Archive for the ‘Business’ Category
No real surprise, I think. It seems like much of the government (including much of Congress) is now corrupt and simply working to line their pockets rather than to serve the public. And no one in power seems interested in doing anything about it—certainly not Obama.
Eric Zuesse reports:
Bloomberg News reported, on April 8th, that a Securities and Exchange Commission prosecuting attorney, James Kidney, said at his recent retirement party on March 27th, that his prosecutions of Goldman Sachs and other mega-banks had been squelched by top people at the agency, because they “were more focused on getting high-paying jobs after their government service than on bringing difficult cases.” He suggested that SEC officials knew that Wall Street would likely hire them after the SEC at much bigger pay than their government remuneration was, so long as the SEC wouldn’t prosecute those megabank executives on any criminal charges for helping to cause the mortgage-backed securities scams and resulting 2008 economic crash.
His ”remarks drew applause from the crowd of about 70 people,” according to the Bloomberg report. This would indicate that other SEC prosecutors feel similarly squelched by their bosses.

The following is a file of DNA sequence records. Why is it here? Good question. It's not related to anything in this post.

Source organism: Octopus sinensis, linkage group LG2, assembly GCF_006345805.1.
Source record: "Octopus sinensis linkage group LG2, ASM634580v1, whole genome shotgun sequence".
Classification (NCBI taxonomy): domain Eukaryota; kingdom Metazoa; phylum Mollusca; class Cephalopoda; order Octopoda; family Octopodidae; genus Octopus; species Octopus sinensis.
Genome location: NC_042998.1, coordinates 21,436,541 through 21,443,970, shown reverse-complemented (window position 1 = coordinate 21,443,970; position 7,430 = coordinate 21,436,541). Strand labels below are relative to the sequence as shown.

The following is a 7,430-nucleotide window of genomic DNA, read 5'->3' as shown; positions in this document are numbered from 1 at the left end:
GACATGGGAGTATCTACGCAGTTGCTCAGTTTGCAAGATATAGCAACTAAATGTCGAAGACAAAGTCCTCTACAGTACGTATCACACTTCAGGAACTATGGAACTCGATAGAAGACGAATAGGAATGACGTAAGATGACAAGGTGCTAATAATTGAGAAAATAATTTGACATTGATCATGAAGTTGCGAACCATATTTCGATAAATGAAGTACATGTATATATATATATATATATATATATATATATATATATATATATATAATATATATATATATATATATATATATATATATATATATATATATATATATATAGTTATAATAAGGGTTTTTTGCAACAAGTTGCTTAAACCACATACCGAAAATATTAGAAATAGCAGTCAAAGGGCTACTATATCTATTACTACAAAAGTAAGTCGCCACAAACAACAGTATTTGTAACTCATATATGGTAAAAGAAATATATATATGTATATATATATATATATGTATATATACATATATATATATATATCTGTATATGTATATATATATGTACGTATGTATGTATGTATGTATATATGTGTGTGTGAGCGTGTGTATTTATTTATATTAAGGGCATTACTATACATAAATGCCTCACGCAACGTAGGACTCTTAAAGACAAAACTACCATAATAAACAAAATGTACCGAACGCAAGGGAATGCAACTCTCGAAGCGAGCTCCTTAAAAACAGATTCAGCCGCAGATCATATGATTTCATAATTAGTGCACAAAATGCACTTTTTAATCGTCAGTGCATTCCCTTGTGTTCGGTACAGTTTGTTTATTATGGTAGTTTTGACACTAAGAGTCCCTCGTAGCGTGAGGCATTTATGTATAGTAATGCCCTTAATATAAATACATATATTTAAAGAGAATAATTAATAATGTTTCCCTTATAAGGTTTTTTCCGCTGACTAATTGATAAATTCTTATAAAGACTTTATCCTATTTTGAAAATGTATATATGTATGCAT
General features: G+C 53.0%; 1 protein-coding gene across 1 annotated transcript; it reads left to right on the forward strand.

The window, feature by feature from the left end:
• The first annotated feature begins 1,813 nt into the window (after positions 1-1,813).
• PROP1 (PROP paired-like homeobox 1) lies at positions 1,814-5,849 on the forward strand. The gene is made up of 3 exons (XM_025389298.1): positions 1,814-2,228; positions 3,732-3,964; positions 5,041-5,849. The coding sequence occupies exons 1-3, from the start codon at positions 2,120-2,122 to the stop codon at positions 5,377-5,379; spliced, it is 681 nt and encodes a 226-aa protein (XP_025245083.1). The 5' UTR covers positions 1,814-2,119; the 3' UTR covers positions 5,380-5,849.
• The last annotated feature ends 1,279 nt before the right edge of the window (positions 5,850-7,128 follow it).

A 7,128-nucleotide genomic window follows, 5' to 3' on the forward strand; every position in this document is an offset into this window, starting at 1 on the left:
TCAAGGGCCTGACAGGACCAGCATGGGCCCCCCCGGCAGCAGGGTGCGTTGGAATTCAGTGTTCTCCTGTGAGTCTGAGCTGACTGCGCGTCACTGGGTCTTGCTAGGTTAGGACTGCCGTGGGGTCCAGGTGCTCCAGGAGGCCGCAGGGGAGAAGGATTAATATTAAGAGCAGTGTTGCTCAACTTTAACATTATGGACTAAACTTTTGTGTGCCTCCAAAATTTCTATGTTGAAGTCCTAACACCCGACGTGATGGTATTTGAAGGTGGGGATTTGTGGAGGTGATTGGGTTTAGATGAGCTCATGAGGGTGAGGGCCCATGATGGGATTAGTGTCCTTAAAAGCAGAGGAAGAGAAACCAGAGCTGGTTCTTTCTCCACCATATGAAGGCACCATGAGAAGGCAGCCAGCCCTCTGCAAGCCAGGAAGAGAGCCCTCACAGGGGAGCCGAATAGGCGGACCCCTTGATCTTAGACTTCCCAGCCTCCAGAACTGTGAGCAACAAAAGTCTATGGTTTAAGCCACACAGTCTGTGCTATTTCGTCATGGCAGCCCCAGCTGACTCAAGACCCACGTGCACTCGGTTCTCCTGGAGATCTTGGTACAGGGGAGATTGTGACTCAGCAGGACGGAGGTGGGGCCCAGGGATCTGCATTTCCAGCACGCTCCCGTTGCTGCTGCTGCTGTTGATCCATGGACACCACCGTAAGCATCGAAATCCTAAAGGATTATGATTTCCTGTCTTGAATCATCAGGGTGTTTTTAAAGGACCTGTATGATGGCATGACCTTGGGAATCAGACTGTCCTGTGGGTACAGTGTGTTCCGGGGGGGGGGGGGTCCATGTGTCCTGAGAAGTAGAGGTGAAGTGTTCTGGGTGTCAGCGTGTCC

Kidney’s speech said that his superiors did not “believe in afflicting the comfortable and powerful.”
Referring to the agency’s public-relations tactic of defending its prosecution-record by use of what he considered to be misleading statistics, Kidney said, “It’s a cancer” at the SEC.
Two recent studies have provided additional depth to Kidney’s assertions, by showing that Obama and his Administration had lied when they promised to prosecute Wall Street executives who had cheated outside investors, and deceived homebuyers, when creating and selling mortgage-backed securities for sale to investors throughout the world.
President Obama personally led in this lying.
On May 20, 2009, at the signing into law of both the Helping Families Save Their Homes Act and the Fraud Enforcement and Recovery Act, Obama said: “This bill nearly doubles the FBI’s mortgage and financial fraud program, allowing it to better target fraud in hard-hit areas. That’s why it provides the resources necessary for other law enforcement and federal agencies, from the Department of Justice to the SEC to the Secret Service, to pursue these criminals, bring them to justice, and protect hardworking Americans affected most by these crimes. It’s also why it expands DOJ’s authority to prosecute fraud that takes place in many of the private institutions not covered under current federal bank fraud criminal statutes — institutions where more than half of all subprime mortgages came from as recently as four years ago.”